London, 25 Apr – Jordanians gathered in the northern city of Mafraq to burn Iranian flags and pictures of Iran’s Supreme Leader Ayatollah Ali Khamenei on Friday, April 14.
They also called for the expulsion of Iran’s ambassador from Jordan.
This demonstration followed an escalation in tensions between Jordanian and Iranian officials, which began when King Abdullah II of Jordan appeared to compare the Iranian Regime to ISIS in an interview with The Washington Post on April 6.
He said: “These issues [surrounding Israeli settlement construction] give ammunition to the Iranians, to [Islamic State leader Abu Bakr] al-Baghdadi and ISIS [Islamic State].”
Iran’s Foreign Ministry spokesman Bahram Ghassemi called the comments “silly and careless” and referred to Abdullah’s view as ignorant and superficial. This was especially insulting to the people of Jordan, as most insults towards the country target the government, rather than the king. Insulting the king is considered a red line.
In response, the Foreign Ministry in Jordan rebuked the Iranian ambassador, Mojtaba Ferdosipour, for his country’s comments.
This verbal spat mirrors a very real policy divide between the two countries, which is not easily solved.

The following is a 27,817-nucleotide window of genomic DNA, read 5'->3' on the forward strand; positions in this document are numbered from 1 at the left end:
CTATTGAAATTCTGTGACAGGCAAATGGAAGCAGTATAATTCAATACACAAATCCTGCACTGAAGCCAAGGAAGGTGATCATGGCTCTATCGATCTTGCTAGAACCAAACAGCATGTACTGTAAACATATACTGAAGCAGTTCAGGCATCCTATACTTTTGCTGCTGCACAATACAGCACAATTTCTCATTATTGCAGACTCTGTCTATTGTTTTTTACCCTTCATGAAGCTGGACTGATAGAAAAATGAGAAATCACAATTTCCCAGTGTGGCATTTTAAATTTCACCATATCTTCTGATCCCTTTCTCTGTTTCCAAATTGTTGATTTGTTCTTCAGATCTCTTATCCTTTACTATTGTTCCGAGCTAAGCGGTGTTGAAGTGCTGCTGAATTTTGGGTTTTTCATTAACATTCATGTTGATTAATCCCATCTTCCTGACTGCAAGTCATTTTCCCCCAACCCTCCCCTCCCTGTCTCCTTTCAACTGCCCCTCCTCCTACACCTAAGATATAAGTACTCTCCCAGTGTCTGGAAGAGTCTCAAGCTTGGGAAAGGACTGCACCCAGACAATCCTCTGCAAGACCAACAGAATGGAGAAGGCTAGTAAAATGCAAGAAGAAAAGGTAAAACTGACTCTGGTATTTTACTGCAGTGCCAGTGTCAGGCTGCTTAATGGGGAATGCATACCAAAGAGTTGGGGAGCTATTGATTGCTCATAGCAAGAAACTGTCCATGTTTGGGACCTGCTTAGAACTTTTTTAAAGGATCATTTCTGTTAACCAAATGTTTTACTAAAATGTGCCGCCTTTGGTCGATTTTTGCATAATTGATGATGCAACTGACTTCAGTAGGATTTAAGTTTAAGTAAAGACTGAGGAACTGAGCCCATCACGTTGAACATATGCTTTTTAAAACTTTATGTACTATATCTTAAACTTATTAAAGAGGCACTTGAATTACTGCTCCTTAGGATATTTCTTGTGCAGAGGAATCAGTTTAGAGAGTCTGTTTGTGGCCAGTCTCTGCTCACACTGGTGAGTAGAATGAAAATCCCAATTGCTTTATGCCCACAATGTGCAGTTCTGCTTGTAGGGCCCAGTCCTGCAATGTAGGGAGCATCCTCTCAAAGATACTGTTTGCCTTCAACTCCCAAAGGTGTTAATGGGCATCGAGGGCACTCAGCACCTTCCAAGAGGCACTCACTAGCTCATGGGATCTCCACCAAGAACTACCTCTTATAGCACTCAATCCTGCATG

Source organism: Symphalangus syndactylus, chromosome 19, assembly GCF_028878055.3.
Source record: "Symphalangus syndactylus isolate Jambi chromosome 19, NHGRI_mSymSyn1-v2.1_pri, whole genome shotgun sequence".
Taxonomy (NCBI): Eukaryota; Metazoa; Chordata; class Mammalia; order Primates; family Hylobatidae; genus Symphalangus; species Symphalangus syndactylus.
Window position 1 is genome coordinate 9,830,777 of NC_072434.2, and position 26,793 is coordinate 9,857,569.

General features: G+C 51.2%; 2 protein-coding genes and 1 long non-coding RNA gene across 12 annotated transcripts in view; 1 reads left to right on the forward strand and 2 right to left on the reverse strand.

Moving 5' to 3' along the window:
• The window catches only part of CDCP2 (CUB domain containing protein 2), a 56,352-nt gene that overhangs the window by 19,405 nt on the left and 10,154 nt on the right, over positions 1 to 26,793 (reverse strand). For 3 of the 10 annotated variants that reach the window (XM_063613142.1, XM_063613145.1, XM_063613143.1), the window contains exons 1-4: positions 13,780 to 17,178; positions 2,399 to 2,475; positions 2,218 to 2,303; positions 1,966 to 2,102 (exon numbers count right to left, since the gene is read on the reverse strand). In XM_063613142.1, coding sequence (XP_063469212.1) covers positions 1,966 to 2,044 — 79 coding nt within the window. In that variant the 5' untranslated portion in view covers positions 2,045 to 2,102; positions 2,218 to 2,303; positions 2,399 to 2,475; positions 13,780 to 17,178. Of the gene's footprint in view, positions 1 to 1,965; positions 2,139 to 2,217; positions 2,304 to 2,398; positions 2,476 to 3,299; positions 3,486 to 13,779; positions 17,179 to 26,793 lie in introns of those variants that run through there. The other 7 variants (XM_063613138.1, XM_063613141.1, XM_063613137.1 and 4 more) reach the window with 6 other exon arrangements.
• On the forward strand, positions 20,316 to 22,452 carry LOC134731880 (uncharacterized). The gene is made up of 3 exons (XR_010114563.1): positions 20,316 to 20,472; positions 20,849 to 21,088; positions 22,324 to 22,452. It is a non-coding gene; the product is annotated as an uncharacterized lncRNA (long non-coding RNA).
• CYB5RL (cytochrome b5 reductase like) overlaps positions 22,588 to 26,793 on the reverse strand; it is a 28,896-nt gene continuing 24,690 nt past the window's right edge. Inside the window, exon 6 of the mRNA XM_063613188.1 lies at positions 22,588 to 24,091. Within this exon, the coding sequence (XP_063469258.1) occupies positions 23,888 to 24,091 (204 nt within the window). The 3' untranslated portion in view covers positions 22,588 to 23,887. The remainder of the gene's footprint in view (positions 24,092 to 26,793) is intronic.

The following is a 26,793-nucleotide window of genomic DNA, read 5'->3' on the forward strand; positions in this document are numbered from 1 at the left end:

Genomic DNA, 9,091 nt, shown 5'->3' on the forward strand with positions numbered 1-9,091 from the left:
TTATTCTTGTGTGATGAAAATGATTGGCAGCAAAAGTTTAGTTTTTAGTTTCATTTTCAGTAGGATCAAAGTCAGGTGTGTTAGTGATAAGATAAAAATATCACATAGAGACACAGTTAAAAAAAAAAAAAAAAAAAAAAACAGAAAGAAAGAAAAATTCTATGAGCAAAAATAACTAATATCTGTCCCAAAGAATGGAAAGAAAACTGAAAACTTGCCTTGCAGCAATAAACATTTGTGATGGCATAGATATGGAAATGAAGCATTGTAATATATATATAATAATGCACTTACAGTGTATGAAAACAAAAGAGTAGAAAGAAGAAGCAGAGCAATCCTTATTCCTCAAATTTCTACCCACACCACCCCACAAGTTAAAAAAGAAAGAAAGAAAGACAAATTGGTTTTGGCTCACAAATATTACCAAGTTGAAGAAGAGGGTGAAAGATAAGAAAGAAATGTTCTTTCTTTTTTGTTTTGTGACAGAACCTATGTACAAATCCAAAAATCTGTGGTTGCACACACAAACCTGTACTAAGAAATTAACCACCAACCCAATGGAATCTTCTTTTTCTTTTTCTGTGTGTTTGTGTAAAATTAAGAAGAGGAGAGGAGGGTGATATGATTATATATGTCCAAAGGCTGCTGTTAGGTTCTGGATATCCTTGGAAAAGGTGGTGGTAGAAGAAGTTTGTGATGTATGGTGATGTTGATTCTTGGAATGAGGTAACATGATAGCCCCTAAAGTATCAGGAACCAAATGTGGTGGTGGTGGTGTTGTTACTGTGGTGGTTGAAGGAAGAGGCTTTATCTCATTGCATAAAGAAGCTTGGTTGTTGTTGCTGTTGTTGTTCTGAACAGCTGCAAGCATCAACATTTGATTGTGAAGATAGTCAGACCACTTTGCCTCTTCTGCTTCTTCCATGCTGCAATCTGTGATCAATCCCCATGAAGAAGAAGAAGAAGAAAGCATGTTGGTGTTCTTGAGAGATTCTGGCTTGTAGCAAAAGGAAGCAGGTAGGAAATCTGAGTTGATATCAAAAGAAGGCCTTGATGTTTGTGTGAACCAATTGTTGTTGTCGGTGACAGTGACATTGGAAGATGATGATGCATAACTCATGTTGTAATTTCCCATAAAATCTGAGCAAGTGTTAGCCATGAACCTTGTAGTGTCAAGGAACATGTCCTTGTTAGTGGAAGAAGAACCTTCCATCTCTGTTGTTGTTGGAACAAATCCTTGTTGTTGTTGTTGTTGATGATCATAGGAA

Currently, Iran has stationed its terror group, the Revolutionary Guard Corps, only about 70 kilometres from the Jordanian border despite having no reason to be there.
Nabil Sharif, the former Jordanian minister of media affairs and former ambassador to Morocco, said: “Jordan is geographically far away from Iran. Iranian forces have no business to be on our borders at all. The only conclusion that I can reach is that they are there to threaten and pressure Jordan.”
Iranian troops and the Hezbollah proxies have previously tried to commit terrorist acts inside Jordan, and the fear is that they will try again.
In 2015, Jordan sentenced eight Hezbollah operatives for attempting to launch a terrorist attack American and Israeli targets inside Jordan and recruiting Jordanians to join the terror group. Also that year, Jordan foiled an attack by the Iranian-sponsored Bayt al-Maqdis group.
Payam Mohseni, the director of the Iran Project at the Harvard Kennedy School of Government, said: “Iran views the Syrian civil war as a conflict mainly aimed toward undermining the Islamic Republic. Given Syria’s historically close ties to Iran and its important geostrategic position on the Mediterranean — including its proximity to Hezbollah — the Iranians will never give up Syria willingly. Iran views outside incursions into Syria — including from Jordan’s borders — as unacceptable and will work to secure the border area.”
While Alex Vatanka, an Iranian senior fellow at the Middle East Institute, said: “There is this innate desire among the hard-liners in Tehran to flex muscle to show that they are a regional actor to be reckoned with. When you say that you are close to a border, that means you are a real player in Syria or Iraq. We are part of the conversation. You can’t isolate us.”